How do we make decisions? Are they simply quick, spontaneous thoughts that determine our course of action? Or are they an act of teamwork between our brains, our surroundings and the ‘nudges’ that guide us towards our choices?
Behavioral economics, studies the psychology behind economic decision making. This field of study was first introduced by Tversky and Khaneman (“Prospect Theory: An Analysis of Decision under Risk”. Econometrica; Mar 1979; Volume 47, Number 2) who identified through initial prospect theory and loss aversion principles that human beings are not always entirely rational. We have a much stronger reaction to losing something than gaining something of the same value.
What is a nudge?
The study of behavioral economics is fairly recent but these ‘nudges’ – a word popularised by American economist Richard Thaler – that influence our decision making, have been around us our whole lives. In stores, the attractive packaging and strategic location of the products we see strongly influence our decision to buy.
More recently, the notifications on our phones suggest all sorts of economic decisions from returning to items left in virtual shopping baskets to ordering pizza for dinner at the click of a button.
Not all nudges lead to economic choices however, one of Thaler’s preferred and possibly most entertaining examples is an experiment at Amsterdam’s Schiphol airport where decals of flies were stuck to the urinals in the men’s bathrooms. With their new ‘target’ in place, there was a reported 80% decrease in spillage and the consequent cleaning required.
On a more serious note, several countries have changed their organ donation policies to opt-out systems. Citizens are on the donors register by default instead of being forced to face the decision and actively put themselves on the register. Organ transplants have increased ten-fold in some places because people have been to face the issue and take a position on it.
Could behavioral economics keep us safe?
It’s clear that these nudges have a lot of power over what we buy but what if they could actually make our lives safer and our journeys more pleasant? This is the main point of interest for Cintra at the moment as they seek to understand motorway drivers’ decision making processes and the reasons behind them. As consumers and simply as humans, we often make decisions on ‘autopilot’ and in a matter of seconds in what is called “fast thinking”. But in most cases, as an energy-preservation measure we just skip making those decisions. Despite the myriad of options that may lie ahead of us, it can be easier to simply carry on as we are. Therefore if we make the safer option the default option, we could be seeing a real game changer in many situations.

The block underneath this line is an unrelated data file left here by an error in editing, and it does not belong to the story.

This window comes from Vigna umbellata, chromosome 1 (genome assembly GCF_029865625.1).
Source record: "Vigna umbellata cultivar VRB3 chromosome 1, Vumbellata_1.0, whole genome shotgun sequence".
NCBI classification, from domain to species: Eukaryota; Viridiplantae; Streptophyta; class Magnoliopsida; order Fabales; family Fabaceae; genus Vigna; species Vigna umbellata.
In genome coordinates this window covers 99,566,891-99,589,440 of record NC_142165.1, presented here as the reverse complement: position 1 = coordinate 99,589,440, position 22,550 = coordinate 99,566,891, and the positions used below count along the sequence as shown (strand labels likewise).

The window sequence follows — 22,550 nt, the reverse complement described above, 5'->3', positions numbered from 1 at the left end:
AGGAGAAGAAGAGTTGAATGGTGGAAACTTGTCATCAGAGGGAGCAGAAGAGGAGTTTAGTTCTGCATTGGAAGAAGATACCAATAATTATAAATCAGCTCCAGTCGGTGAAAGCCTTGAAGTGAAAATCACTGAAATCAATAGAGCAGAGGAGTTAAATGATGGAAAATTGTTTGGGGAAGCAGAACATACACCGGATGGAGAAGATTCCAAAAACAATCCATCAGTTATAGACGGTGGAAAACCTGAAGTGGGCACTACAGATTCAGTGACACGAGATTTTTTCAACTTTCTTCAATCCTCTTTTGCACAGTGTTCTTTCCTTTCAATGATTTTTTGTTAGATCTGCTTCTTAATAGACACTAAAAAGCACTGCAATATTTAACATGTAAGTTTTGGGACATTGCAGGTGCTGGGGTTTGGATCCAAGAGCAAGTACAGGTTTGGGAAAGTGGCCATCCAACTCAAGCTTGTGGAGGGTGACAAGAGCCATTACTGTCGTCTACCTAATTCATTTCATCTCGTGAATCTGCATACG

For Cintra to truly understand drivers’ decisions, it will require multi-phase experiments that are based on behavioral economics. These are currently underway in some of our projects. Approaching motorway construction and interactions with the customer from a psychological viewpoint could be a solution to helping drivers to make decisions that lead to safer and ultimately more enjoyable driving experiences.
New technologies to our experiment human behaviors?
Thanks to the latest technologies, not all tests have to be conducted in real-life scenarios. Digital twins are identical, virtual representations of a product that allow an insight into the thought and decision making processes of the customer. This is something that for a long time has proved very useful to companies as they design and optimise their websites. They can create experiments where different ‘customers’ visit slightly different versions of their website and they can then track the decisions the customers make. What makes new customers visit the website? How do they navigate the page once they have arrived? Which aspects of the site direct the customer to the desired end point (usually a ‘buy now’ button) and on the contrary, which aspects can lead to a customer abandoning the site without a purchase? This is incredibly useful information for a company and the changes that are made based on the results of the experiment can lead to better and more successful business in the future. In the context of roadways, we can use these technologies to observe drivers’ reactions to all sorts of changes to their usual road experience. For example, we can see how they react to alternative design elements, different messages and signs, even how different colors can impact the drivers and therefore help in the design of better infrastructures.
Furthermore, advances in virtual reality have made these experiments much quicker and easier. By using VR headsets that simulate the experience of being on the road, there is no need to close roads and impact traffic for an experiment. We are in an incredibly exciting time of new and advancing technology that can be used to our advantage to help us create successful, enjoyable and safer experiences for our customers.
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